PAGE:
Mariners Sign Four More Minor League Free Agents

You guys know that I love minor league free agents. So, of course, I love that the Mariners just signed four more minor league free agents. Minor league free agents seldom end up making much of a difference during the season, but even still, there is nothing I enjoy writing about more. Let's imagine the various ways in which each of the following players may end up making an impact!

Ryan Langerhans. Turns out Langerhans can't quit us, as the 30 year old is coming back for just another go. Over the past year and a half, he's been traded here once and signed here as a free agent twice, which should tell you something about both the state of the Mariners' roster, and the degree of interest in Langerhans in the market.

Langerhans is the same guy we've always liked a little too much, in that he can draw a walk, play every outfield position, and pull the occasional home run. And, once again, he's a decent fit with the organization. He's cheaper than Laynce Nix, and as an ideal fourth outfielder, he can either make the team out of Spring Training, or he can hang out in Tacoma until someone gets hurt or the team decides that Milton Bradley doesn't provide enough depth. It's nice to have guys like this. Not because you want to see them a whole lot, but because if you have to see them a whole lot, it won't kill you.

Chris Gimenez. You guys should remember Gimenez. You guys should remember Gimenez for doing this to Michael Saunders, while doing this for Kendry Morales. Gimenez pulled back the only home run Michael Saunders would've hit for the M's in 2009, and on that basis alone, for more than a year I've hated him more than I hate Confessions Of A Shopaholic.

But now that Saunders has hit his first Major League homer, and his second and third and everything up through tenth, I guess it's not that big a deal anymore. We can forgive Gimenez for robbing Saunders, in the same way that we can forgive Chone Figgins for all of his infield hits as an Angel. It's ancient history. And Gimenez is here now to provide some catching depth for an organization that appears to have "lost" Rob Johnson. If you're confused by the fact that I'm talking about Gimenez as a catcher after linking to clips of him playing the outfield, yeah. He's kind of like Ryan Doumit in that he plays a lot of positions. But the M's won't be looking for him to run around. At least for the time being, he is this team's third-string backstop.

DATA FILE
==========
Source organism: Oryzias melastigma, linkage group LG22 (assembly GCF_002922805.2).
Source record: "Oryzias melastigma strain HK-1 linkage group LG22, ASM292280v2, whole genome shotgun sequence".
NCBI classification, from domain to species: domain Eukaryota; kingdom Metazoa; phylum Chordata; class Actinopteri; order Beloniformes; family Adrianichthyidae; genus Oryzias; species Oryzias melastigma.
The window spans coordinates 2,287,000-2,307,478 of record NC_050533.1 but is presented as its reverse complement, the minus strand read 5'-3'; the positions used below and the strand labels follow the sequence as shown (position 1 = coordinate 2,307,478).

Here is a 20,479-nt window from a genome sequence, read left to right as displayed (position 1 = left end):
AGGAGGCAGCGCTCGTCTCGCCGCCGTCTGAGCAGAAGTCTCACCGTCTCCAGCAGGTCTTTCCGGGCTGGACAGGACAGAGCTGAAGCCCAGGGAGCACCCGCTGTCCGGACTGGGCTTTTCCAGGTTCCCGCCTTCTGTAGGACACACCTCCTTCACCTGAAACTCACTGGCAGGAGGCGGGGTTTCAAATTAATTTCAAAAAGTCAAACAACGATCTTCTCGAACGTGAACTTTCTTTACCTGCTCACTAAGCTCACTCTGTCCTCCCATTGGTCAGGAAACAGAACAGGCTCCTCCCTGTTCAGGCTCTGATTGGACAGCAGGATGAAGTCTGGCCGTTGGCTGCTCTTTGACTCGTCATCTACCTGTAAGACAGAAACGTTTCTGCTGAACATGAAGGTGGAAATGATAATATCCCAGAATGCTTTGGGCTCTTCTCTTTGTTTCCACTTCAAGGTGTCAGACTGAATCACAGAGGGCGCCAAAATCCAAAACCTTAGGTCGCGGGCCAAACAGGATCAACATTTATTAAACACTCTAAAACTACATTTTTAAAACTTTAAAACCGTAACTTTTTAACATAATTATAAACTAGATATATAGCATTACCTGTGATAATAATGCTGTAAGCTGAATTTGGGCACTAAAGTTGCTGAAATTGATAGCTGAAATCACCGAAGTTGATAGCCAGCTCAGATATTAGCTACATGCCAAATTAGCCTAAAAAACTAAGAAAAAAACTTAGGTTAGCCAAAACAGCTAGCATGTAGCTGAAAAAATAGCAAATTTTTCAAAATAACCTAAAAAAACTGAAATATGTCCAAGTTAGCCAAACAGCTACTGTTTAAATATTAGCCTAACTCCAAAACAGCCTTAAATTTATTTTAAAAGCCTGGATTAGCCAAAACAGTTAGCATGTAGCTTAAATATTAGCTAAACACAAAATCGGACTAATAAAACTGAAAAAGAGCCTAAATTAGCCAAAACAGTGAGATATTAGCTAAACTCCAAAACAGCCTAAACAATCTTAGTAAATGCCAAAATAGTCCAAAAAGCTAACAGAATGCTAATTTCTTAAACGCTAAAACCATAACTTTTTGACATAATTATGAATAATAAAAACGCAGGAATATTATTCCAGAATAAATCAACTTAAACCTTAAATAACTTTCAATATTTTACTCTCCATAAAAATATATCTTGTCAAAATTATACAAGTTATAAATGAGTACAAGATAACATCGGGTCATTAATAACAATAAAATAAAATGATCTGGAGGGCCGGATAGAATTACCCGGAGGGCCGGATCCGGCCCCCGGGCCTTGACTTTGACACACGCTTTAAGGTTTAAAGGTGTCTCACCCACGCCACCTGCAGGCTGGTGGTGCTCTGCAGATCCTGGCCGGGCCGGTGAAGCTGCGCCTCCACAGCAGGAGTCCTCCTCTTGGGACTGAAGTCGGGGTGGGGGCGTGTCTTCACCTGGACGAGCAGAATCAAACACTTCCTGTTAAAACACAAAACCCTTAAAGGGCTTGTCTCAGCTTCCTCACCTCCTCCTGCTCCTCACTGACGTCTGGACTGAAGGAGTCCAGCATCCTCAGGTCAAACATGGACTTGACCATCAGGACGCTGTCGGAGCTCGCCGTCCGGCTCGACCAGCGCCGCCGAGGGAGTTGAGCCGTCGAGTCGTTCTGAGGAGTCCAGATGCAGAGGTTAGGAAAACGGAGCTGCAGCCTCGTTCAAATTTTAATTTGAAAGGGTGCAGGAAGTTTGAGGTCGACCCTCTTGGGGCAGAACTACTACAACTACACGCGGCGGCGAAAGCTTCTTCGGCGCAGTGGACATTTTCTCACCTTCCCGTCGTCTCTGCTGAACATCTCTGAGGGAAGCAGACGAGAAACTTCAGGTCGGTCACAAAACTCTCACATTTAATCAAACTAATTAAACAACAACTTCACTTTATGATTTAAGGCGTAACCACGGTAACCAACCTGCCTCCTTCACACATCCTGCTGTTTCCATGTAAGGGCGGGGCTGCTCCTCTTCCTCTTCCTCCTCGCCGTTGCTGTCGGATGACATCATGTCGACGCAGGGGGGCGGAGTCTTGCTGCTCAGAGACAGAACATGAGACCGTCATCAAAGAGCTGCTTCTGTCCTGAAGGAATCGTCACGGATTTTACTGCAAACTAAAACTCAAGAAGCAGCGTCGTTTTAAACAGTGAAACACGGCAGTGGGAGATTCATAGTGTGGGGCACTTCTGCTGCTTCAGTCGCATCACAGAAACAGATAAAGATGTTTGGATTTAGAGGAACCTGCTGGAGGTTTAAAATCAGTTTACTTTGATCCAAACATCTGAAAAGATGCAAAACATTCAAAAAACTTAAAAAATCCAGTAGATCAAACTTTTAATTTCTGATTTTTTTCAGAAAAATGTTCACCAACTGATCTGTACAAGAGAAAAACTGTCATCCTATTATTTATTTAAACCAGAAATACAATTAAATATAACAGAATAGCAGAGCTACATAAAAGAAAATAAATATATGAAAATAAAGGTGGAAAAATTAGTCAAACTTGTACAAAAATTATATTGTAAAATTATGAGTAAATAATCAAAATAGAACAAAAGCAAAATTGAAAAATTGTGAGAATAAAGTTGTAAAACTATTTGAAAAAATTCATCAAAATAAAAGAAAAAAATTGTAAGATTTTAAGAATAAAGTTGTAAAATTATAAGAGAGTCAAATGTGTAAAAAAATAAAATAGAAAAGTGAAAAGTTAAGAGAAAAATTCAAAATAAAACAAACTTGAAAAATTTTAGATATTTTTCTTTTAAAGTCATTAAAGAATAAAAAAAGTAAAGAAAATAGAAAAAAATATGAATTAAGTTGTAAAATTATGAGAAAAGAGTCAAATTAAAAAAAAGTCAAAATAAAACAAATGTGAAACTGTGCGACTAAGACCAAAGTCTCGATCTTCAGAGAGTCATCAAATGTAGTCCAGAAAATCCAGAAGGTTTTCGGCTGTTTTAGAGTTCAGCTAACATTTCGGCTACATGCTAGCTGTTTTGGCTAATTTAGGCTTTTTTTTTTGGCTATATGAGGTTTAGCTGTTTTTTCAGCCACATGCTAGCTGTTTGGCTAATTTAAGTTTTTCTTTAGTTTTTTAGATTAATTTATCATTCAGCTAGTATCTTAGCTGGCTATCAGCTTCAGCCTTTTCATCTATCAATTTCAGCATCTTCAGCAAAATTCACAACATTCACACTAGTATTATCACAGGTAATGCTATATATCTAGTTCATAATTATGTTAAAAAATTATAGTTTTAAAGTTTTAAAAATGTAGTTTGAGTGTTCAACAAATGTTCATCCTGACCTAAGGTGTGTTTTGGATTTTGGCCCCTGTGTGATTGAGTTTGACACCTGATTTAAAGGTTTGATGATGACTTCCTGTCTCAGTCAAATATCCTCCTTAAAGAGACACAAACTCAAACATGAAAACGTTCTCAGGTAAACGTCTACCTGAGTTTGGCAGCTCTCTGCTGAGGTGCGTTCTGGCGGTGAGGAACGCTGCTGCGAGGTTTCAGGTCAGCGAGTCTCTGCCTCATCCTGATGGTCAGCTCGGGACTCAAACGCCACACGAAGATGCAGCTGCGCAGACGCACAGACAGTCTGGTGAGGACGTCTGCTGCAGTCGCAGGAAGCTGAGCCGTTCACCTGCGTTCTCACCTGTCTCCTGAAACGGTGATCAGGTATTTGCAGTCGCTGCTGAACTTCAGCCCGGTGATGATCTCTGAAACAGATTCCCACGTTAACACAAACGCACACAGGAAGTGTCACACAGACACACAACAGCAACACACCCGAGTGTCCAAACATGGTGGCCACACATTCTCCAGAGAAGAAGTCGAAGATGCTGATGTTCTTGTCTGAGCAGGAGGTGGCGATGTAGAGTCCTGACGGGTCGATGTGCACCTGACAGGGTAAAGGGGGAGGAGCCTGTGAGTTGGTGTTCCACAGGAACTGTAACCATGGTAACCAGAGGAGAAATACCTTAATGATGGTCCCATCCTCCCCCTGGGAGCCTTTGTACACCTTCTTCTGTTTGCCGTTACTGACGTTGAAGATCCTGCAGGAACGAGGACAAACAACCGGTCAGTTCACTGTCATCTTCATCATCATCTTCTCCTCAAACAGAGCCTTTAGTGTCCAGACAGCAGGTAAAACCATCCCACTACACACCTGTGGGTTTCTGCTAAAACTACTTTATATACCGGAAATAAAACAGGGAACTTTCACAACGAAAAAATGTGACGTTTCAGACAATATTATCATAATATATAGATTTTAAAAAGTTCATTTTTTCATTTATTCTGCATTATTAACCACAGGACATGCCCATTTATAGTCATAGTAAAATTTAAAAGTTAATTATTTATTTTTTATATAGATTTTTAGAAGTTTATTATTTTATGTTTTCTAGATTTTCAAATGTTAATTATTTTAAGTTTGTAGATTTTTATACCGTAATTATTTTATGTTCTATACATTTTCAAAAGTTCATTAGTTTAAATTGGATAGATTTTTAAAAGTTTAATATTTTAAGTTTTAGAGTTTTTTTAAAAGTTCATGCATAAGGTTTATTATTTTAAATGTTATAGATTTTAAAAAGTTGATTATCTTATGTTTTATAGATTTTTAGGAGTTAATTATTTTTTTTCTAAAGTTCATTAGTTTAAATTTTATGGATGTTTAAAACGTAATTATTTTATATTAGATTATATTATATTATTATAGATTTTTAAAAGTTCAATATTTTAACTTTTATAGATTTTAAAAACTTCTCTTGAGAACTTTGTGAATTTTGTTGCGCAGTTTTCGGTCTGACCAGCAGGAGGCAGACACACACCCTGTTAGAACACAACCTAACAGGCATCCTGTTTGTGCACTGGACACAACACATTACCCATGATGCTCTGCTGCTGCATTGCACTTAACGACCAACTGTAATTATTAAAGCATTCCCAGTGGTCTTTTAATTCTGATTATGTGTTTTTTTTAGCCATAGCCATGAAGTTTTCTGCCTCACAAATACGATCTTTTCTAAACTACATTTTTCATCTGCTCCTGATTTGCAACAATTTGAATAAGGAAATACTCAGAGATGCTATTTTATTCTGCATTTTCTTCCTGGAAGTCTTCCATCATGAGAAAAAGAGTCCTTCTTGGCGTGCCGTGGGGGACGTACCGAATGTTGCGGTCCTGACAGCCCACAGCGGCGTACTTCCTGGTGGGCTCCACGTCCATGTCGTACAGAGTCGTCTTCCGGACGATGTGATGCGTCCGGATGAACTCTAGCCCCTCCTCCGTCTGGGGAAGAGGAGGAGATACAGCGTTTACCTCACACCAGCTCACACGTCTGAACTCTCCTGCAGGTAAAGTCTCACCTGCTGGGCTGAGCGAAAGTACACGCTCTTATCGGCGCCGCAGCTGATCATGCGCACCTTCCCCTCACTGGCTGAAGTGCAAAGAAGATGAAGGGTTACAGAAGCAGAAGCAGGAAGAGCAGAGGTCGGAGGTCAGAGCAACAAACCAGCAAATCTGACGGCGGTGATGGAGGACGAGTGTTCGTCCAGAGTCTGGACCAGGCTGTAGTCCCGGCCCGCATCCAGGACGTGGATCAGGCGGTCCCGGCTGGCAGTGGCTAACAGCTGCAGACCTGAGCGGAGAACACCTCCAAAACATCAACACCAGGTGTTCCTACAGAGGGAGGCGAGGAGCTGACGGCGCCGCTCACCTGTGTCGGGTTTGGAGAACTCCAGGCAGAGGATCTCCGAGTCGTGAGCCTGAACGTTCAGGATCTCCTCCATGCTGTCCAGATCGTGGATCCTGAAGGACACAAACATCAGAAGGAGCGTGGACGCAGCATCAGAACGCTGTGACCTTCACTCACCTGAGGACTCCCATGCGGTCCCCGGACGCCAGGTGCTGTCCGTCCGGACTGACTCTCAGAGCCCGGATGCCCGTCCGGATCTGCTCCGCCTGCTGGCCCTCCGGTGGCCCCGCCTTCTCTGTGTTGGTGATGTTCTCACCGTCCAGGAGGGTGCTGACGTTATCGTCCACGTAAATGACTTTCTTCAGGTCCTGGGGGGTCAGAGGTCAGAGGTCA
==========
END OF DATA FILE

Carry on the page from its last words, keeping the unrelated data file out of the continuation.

He's not a great one. His bat's okay, but it isn't terrific. That doesn't matter. What matters is that he's cheap and doesn't have to be placed on the 40-man roster. Catchers who end up signing minor league contracts generally aren't catchers you want to see in the bigs a whole bunch.

Denny Bautista. Like a lot of baseball fans and search engines, there was a time that I would confuse Denny Bautista with Danny Bautista. It doesn't help that they're from the same country and went to the same high school. But that doesn't happen so much anymore, because Danny Bautista retired at the age of 32 because he was bad. Now Denny stands alone, and he stands on what Mike Curto tells me are "the longest legs of any baseball player in the history of forever."

Bautista's a 6'5, 28 year old righty who spent last year with the Giants, throwing 33.2 innings of big league relief. Over those 33.2 innings of big league relief, he walked 27 and whiffed 44. That fits in with the rest of his Major and minor league career, which has been fraught with walks and strikeouts. He's never been one to look where he's throwing, but because he can touch the high-90s, he keeps getting chances. The M's have given him his latest.

Will he make the club out of camp? He might. More likely is that he reports to Tacoma, but you just never know with these guys, and the reason pitchers with good stuff get chance after chance is because you can't be sure when it's all going to click. If it clicks for Bautista the way it clicked for Matt Thornton, he could be a great one. And if it doesn't click for Bautista, then it's no big deal, because that's Chris Gimenez's problem.

Did you miss Jesus Colome? I missed Jesus Colome.

Royce Ring. The two players drafted before Royce Ring: Nick Swisher and Cole Hamels. The two players drafted after Royce Ring: James Loney and Denard Span. I didn't know much about the draft in 2002, but even then I knew it was probably pretty dumb to burn a first-round pick on a reliever, yet the White Sox did it anyway, and surprise! It didn't work, as it's nearly 2011 now and Ring has all of 68 innings of big league experience.

What Ring has going for him is that he throws with the funny hand. His Major League numbers are bad and his minor league numbers are only okay, but he's been able to hold left-handed AAA hitters in check for some time now, putting him just on the border of Major League quality. There's a chance he could still establish himself as a real and reliable specialist. More likely - at least this season - is that he hangs out in Tacoma and keeps doing what he's been doing at that level instead, but one remembers that the M's aren't exactly overflowing with quality southpaw options in relief. So, who knows. Garrett Olson's already on the 40-man roster, but Garrett Olson is Garrett Olson.

Royce Ring's real first name, by the way, is Roger, but he opted for Royce because he didn't want his name to be confused for a gerund.

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